Skip to main content Accessibility help
×
Hostname: page-component-848d4c4894-xfwgj Total loading time: 0 Render date: 2024-06-13T16:42:32.624Z Has data issue: false hasContentIssue false

8 - The Political Economy of Paternalist Policymaking

Published online by Cambridge University Press:  02 December 2019

Mario J. Rizzo
Affiliation:
New York University
Glen Whitman
Affiliation:
California State University, Northridge
Get access

Summary

Real-world policymakers face pressure to take action, to legislate, and to attempt to solve problems even in imperfect ways. What kind of paternalistic policies can we reasonably expect policymakers to create? We argue that public-choice pressures will tend to produce suboptimal paternalistic policies, even if we assume behavioral paternalists’ conclusions about human behavior are generally correct. Rational ignorance, bureaucratic self-interest, concentrated benefits and diffuse costs, the influence of rent-seekers and moralists, and other factors will tend to shape policy in undesirable ways. If policymakers are susceptible to biases such as those attributed to regular people, the results could be even worse. Biases with the potential to adversely affect policymaking include action bias, overconfidence, confirmation bias, availability and salience effects, affect and prototype heuristics, and present bias. Because the political sphere offers weak incentives for the self-correction of biases, we expect such biases to be more significant in the public than in the private sphere.

Type
Chapter
Information
Escaping Paternalism
Rationality, Behavioral Economics, and Public Policy
, pp. 309 - 348
Publisher: Cambridge University Press
Print publication year: 2019

Access options

Get access to the full version of this content by using one of the access options below. (Log in options will check for institutional or personal access. Content may require purchase if you do not have access.)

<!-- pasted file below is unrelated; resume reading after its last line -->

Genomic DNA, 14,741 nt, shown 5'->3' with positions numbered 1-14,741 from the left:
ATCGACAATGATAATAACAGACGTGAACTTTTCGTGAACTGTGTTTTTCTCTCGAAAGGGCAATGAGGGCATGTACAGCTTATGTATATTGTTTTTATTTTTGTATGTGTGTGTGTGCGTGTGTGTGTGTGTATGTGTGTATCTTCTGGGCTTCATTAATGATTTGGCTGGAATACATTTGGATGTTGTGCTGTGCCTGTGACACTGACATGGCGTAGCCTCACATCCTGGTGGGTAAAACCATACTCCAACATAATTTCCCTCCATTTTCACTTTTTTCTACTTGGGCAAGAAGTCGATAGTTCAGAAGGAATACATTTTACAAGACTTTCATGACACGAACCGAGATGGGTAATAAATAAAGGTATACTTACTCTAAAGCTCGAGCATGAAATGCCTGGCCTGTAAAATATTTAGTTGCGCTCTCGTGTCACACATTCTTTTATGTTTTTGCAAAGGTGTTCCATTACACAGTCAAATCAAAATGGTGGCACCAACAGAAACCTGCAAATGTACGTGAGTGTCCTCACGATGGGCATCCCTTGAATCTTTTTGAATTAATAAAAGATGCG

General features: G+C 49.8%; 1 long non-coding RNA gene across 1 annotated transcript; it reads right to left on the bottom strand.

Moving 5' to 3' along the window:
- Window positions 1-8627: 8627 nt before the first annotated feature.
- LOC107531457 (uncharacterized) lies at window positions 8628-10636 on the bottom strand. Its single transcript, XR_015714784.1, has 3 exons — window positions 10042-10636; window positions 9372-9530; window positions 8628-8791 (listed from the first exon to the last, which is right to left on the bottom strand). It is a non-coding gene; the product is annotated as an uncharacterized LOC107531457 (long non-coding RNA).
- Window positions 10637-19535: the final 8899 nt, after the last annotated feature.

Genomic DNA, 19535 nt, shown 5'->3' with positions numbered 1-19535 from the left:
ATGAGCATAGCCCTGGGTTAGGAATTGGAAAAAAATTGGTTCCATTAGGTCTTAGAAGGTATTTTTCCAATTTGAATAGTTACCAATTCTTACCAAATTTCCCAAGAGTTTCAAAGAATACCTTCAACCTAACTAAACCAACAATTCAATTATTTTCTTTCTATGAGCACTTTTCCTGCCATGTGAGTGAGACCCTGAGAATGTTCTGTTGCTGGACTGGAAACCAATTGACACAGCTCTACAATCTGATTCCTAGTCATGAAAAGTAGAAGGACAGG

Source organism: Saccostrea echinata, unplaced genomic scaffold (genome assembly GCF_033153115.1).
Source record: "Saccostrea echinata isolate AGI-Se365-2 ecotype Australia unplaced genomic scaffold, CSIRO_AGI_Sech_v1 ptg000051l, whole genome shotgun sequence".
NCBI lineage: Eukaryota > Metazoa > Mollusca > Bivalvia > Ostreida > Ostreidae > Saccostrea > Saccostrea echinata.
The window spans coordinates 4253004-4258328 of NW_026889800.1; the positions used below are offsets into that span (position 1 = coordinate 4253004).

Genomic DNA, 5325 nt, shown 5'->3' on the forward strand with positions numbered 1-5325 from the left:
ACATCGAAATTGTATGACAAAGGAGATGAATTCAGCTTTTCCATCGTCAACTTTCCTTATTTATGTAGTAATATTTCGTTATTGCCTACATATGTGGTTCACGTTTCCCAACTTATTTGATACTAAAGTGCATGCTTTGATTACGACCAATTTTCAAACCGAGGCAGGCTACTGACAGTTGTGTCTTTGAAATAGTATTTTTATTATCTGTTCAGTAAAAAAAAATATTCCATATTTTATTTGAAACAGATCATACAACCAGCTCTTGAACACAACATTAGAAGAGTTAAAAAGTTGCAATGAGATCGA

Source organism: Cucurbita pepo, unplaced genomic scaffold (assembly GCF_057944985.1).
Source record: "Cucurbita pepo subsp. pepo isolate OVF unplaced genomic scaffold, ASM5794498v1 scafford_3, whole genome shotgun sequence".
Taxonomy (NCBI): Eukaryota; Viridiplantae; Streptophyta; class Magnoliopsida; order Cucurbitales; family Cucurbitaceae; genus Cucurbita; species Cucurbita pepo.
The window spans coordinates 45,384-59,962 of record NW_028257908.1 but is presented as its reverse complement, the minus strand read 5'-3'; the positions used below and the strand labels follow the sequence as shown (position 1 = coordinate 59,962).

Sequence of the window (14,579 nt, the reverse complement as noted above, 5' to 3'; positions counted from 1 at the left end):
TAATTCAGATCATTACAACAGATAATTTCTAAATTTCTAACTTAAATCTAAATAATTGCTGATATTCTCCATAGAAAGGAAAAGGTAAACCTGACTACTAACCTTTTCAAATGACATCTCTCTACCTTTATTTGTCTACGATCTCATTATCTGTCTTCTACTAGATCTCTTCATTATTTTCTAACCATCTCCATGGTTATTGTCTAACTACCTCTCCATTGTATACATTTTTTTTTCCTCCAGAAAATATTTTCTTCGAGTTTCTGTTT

Save book to Kindle

To save this book to your Kindle, first ensure coreplatform@cambridge.org is added to your Approved Personal Document E-mail List under your Personal Document Settings on the Manage Your Content and Devices page of your Amazon account. Then enter the ‘name’ part of your Kindle email address below. Find out more about saving to your Kindle.

Note you can select to save to either the @free.kindle.com or @kindle.com variations. ‘@free.kindle.com’ emails are free but can only be saved to your device when it is connected to wi-fi. ‘@kindle.com’ emails can be delivered even when you are not connected to wi-fi, but note that service fees apply.

Find out more about the Kindle Personal Document Service.

Available formats
×

Save book to Dropbox

To save content items to your account, please confirm that you agree to abide by our usage policies. If this is the first time you use this feature, you will be asked to authorise Cambridge Core to connect with your account. Find out more about saving content to Dropbox.

Available formats
×

Save book to Google Drive

To save content items to your account, please confirm that you agree to abide by our usage policies. If this is the first time you use this feature, you will be asked to authorise Cambridge Core to connect with your account. Find out more about saving content to Google Drive.

Available formats
×